The main reason this approach often fails with surrealism is that surrealists changed the rules of the game. In reality certain things are impossible. For example an egg has a certain size and the sun has a certain size and therefor it is impossible to have an egg as big as the sun. So surrealists may paint the sun and the egg perfectly realistic but it would be impossible in real life. Also in reality things can only be one way or another. A thing is either an egg or the sun; it cannot be both. A surrealist can decide that he paints something that looks like two things at the same time and refuse to answer what the “right” interpretation is. He or she can even go as far as to make it impossible to decide its one of the other.
If we look at first at the painting above we might conclude its an egg because of the eggshell, but than we realise that it the yellow dot cant be a yolk because it is glowing and its in the air. So than we think it is most likely the sun, but than we have the unexplained eggshells. Most of us dont seem to like the third option that it is the sun in a giant egg or rather a picture of the sun coming out of giant egg. Ofcourse such a thing isn’t possible in reality but there is no reason why it can’t exist on paper.
Because of this its much better to deal with surrealism in another way. Don’t worry too much about what it is exactly you look at. Try to just identify as many elements as you possible can and focus on how it makes you feel and what the painter might mean with it instead.
In the case of our painting the title can also help us it is called “sunrise by the ocean”. So were not imagining the sun part. That doesn’t mean we were imagining the egg part. There are many myths that say that the sun came out of an egg laid by a giant bird and so the painting finally starts to make sense to us.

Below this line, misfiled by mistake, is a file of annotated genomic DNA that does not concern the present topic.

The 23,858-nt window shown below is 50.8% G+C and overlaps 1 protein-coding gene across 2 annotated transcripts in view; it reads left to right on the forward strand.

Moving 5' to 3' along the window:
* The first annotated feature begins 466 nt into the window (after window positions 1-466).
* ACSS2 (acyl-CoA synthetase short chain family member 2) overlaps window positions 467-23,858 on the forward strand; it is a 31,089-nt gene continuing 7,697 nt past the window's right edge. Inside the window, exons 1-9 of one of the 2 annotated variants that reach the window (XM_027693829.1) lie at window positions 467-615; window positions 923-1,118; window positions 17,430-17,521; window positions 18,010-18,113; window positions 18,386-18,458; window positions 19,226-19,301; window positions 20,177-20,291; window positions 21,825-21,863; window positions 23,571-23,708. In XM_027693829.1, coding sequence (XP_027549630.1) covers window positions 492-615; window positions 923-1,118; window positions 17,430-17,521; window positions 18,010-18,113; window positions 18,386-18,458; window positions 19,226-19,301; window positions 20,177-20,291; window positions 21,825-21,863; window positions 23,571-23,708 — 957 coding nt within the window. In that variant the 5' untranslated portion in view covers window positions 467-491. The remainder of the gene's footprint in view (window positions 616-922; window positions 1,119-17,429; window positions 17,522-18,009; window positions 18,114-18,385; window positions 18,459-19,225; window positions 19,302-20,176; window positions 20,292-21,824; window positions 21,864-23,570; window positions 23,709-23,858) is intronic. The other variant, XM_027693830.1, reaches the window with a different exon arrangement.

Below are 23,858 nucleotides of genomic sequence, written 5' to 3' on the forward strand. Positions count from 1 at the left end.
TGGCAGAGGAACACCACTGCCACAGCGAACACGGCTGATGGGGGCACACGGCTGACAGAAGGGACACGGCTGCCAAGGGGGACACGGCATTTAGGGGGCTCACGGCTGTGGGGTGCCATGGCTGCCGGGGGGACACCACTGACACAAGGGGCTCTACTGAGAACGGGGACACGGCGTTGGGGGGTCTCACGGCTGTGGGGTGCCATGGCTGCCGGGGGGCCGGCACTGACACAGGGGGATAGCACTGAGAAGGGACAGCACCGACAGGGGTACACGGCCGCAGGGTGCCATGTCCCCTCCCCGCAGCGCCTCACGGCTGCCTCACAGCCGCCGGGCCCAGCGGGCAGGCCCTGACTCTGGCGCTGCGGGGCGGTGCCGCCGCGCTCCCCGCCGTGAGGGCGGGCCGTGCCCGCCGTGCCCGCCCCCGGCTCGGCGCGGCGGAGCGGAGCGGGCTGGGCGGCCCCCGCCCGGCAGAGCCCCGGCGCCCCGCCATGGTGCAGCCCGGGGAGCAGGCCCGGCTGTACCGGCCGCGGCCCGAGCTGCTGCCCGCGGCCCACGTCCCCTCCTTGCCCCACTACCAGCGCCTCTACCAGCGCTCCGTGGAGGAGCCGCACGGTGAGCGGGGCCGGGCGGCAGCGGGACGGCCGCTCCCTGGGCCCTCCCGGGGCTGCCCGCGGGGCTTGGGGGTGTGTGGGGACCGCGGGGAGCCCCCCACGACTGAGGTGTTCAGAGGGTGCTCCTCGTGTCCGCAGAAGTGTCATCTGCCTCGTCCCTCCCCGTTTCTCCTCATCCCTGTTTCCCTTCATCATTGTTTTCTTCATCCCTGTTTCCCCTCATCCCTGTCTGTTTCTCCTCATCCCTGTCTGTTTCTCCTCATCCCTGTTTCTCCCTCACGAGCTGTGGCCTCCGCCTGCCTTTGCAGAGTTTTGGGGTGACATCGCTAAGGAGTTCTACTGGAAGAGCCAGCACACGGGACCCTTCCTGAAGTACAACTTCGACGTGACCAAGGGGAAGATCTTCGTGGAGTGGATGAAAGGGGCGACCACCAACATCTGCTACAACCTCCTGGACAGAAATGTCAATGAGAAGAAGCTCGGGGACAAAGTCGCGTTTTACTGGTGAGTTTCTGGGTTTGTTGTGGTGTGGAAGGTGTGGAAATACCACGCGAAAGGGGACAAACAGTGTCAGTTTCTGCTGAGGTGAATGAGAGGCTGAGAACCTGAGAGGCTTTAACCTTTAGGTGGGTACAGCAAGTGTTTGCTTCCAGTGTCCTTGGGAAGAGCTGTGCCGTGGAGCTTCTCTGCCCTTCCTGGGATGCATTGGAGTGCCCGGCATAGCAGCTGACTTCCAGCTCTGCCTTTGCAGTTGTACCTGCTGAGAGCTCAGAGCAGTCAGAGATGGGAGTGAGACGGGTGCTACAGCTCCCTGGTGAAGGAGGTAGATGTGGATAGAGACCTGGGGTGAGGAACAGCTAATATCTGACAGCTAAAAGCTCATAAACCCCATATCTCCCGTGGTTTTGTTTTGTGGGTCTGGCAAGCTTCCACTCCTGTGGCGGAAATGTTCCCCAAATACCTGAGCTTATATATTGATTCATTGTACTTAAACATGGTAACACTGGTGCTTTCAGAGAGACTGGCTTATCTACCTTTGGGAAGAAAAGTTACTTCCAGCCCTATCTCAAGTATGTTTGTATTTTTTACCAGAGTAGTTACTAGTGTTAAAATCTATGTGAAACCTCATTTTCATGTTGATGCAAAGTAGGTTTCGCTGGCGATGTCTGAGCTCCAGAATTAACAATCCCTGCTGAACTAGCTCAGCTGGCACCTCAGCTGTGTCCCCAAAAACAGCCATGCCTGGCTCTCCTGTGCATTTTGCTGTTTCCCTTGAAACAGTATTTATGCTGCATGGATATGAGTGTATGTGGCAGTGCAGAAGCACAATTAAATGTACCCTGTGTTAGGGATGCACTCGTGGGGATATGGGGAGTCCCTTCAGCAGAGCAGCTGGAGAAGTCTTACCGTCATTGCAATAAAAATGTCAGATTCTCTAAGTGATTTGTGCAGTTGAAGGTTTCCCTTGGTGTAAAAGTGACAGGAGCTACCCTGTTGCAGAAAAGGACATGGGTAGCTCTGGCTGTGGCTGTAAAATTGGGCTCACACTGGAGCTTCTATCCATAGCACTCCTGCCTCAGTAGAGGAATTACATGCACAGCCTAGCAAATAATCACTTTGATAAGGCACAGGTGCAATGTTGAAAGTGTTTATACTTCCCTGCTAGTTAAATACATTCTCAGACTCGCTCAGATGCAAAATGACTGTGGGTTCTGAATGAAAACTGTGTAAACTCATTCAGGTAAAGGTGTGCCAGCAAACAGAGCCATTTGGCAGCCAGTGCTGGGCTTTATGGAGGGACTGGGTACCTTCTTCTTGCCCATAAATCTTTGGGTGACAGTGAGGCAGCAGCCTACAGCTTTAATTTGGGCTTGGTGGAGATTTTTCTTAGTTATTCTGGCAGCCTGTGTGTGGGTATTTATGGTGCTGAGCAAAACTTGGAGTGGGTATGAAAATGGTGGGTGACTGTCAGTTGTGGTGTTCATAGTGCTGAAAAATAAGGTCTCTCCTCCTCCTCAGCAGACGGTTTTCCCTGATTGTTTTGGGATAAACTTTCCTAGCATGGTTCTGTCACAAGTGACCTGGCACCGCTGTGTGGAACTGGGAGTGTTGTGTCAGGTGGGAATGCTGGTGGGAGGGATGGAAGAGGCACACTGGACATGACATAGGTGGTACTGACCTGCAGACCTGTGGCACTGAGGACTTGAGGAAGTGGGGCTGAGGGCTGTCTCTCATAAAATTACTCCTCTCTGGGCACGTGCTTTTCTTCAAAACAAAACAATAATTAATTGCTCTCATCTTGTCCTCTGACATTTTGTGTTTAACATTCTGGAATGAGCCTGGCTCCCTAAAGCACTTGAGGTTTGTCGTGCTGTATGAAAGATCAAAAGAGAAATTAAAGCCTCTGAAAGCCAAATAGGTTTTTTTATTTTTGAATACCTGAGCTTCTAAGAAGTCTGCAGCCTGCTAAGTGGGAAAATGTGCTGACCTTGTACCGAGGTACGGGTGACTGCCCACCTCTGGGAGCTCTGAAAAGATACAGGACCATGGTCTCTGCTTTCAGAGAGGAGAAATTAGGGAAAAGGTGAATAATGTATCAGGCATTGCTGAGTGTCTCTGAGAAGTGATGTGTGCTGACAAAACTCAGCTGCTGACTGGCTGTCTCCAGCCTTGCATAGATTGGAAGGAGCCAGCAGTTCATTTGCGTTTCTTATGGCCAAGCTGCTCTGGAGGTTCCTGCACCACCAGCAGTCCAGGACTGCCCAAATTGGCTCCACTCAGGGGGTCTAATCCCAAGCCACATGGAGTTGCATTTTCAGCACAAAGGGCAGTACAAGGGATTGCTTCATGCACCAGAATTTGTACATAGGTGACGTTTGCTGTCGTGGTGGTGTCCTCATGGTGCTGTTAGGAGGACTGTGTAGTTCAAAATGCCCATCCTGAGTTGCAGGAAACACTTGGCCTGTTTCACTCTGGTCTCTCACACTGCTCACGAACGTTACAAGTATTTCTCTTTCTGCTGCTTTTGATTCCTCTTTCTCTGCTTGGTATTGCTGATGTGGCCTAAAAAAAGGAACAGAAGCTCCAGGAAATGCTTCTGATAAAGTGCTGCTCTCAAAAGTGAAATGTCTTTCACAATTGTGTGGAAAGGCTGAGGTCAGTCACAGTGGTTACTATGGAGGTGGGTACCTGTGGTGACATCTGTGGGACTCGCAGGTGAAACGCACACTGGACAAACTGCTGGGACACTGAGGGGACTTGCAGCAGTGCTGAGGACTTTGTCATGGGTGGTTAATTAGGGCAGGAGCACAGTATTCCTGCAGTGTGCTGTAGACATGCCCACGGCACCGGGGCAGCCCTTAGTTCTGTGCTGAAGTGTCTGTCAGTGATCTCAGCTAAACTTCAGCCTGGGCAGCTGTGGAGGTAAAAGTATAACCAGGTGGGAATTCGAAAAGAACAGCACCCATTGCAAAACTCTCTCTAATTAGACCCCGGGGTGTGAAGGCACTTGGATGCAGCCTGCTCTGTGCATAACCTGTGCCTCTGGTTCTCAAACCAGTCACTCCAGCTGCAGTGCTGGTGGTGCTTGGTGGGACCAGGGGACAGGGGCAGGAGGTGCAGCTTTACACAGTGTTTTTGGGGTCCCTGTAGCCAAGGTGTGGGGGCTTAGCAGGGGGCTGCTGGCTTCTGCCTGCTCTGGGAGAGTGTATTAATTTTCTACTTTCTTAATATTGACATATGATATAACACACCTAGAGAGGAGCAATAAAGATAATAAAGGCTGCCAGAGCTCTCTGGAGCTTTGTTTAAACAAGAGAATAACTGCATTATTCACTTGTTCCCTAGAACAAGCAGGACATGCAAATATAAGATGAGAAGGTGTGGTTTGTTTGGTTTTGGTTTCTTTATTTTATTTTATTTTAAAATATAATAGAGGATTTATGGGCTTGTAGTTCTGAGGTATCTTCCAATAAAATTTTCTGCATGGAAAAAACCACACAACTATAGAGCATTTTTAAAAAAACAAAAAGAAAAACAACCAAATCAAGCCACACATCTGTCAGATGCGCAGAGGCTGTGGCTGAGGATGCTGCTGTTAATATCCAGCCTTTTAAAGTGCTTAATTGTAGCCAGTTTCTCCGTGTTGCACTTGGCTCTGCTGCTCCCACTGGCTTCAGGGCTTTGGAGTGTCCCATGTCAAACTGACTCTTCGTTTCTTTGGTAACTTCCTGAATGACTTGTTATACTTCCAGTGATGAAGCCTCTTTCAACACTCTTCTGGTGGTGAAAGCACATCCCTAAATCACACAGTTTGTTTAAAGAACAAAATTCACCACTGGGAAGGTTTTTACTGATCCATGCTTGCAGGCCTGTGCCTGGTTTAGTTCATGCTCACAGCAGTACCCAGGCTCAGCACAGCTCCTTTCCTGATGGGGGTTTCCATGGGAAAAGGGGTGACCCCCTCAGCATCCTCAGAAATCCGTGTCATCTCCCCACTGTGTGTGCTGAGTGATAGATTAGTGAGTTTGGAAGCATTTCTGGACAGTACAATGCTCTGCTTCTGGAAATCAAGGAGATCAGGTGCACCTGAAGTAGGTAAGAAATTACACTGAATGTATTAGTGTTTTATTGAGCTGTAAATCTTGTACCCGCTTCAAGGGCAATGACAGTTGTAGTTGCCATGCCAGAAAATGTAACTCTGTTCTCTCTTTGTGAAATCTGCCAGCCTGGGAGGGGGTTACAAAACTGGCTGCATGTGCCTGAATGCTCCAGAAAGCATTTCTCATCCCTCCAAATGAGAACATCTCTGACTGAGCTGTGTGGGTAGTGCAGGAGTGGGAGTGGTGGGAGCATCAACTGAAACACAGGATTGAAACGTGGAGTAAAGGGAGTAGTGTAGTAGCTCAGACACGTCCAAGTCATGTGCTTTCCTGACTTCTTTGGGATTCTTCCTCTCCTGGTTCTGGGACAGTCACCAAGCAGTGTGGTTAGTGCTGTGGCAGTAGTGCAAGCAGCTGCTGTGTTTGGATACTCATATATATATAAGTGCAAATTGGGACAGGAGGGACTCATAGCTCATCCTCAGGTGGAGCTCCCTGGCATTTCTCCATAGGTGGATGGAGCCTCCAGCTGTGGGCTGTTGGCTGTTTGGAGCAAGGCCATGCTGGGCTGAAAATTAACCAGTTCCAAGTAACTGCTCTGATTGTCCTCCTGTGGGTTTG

Here I have another painting by the same artist:
Most people will first see a fried egg but once they see the water, realise that they are actually looking at the reflection of the sun in an oval-shaped pool. The title of the work is very fitting: “breakfast on the lake”. If you look closely you see that there are indeed some people picknicking there as well :). Sure you can feel a bit silly for your mistake but I think its witty and fun :).
This painting called “Flight of the sun reminds a bit of the first one, but now we know that we just shouldn’t care about wether it’s “possible” or not and just focus on how nice it would be if we could make a balloon flight in a giant floating eggshell:
This last one by Vladimir Kush I really like as well. It is called “Birth of Love”. I think all in all that surrealistic paintings can be really enjoyable as long as you accept that they are not meant to be true copies of life. They are just dreamlike versions of life. Some of them can have the dark and scary feeling of a nightmare, but some are just sunny and gentle and dreamy like this girl in an egg.
I hope you enjoyed the art of this painter as much as I did when I just discovered him :).